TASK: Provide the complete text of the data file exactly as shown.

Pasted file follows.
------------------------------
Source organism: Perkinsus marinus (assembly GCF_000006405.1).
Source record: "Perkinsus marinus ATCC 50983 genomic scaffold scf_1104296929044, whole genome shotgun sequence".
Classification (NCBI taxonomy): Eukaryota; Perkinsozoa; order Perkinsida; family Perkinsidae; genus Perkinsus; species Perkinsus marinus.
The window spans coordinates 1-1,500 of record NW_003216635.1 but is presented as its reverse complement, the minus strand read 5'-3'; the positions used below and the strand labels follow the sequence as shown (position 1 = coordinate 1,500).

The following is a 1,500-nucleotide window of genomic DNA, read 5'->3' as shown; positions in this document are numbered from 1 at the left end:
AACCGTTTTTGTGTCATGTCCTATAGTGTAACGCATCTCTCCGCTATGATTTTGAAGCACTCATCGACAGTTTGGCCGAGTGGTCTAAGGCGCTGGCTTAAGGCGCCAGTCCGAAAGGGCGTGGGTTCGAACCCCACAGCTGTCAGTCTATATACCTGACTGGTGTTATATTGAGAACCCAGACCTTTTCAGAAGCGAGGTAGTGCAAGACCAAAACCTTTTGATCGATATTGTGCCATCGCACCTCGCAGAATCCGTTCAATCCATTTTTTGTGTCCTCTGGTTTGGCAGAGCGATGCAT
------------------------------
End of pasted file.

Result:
Source organism: Perkinsus marinus (assembly GCF_000006405.1).
Source record: "Perkinsus marinus ATCC 50983 genomic scaffold scf_1104296929044, whole genome shotgun sequence".
Classification (NCBI taxonomy): Eukaryota; Perkinsozoa; order Perkinsida; family Perkinsidae; genus Perkinsus; species Perkinsus marinus.
The window spans coordinates 1-1,500 of record NW_003216635.1 but is presented as its reverse complement, the minus strand read 5'-3'; the positions used below and the strand labels follow the sequence as shown (position 1 = coordinate 1,500).

The following is a 1,500-nucleotide window of genomic DNA, read 5'->3' as shown; positions in this document are numbered from 1 at the left end:
AACCGTTTTTGTGTCATGTCCTATAGTGTAACGCATCTCTCCGCTATGATTTTGAAGCACTCATCGACAGTTTGGCCGAGTGGTCTAAGGCGCTGGCTTAAGGCGCCAGTCCGAAAGGGCGTGGGTTCGAACCCCACAGCTGTCAGTCTATATACCTGACTGGTGTTATATTGAGAACCCAGACCTTTTCAGAAGCGAGGTAGTGCAAGACCAAAACCTTTTGATCGATATTGTGCCATCGCACCTCGCAGAATCCGTTCAATCCATTTTTTGTGTCCTCTGGTTTGGCAGAGCGATGCAT